It seems people in Alabama understand what some in Congress do not: that rail transportation is vitally important to our nation’s economy. Long-term economic growth cannot happen without a greatly enhanced transportation infrastructure, and that includes expanding passenger rail services.
Supporting a healthy economy also involves making sure rail transportation is safe, so it’s no surprise that people in this state emphatically favor policies that do just that.
Like a super-majority of Americans polled across a wide swatch of our country, the people of Alabama believe that running 19,000-ton freight trains — many containing hazardous materials — with only one crew member is a bad idea. That’s why nearly 90 percent of residents support legislation mandating a minimum of two crew members on all freight trains. Since Amtrak shares tracks with freight trains in most parts of the country, the crew sizes used in freight operations will also affect the safety of passenger trains.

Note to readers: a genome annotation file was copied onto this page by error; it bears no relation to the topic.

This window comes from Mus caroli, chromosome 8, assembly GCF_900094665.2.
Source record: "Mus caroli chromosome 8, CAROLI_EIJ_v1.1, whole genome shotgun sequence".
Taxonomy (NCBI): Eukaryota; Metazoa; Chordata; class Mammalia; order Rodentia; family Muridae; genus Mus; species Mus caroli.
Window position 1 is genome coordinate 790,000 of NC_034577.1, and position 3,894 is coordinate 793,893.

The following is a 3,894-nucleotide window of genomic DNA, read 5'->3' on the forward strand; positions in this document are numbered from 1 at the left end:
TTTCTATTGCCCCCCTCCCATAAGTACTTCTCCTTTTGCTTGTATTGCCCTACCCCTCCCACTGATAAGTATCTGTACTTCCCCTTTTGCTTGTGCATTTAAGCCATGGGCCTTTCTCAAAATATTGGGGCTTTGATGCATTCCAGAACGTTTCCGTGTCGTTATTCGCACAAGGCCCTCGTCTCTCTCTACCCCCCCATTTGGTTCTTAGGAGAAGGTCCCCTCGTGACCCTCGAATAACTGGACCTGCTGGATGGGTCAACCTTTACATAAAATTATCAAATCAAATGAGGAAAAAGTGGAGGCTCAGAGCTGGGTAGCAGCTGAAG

America can’t compete in a global economy without fully-funded national passenger rail service and modernized infrastructure to boot. That takes long-term investment by the federal government, in partnership with states and the private sector. We also need to make sure that our freight rail system, which provides the track for much of Amtrak’s service, is safe and adequately staffed.
Alabamians agree with people from California to Florida and most stops in between: our country needs modern and reliable rail transportation with the resources to pay for it and the federal rules to ensure its safety.
In a letter dated, January 14, SMART TD President John Previsich wrote the Surface Transportation Board opposing a Canadian Pacific Railway proposal to acquire Norfolk Southern Railroad.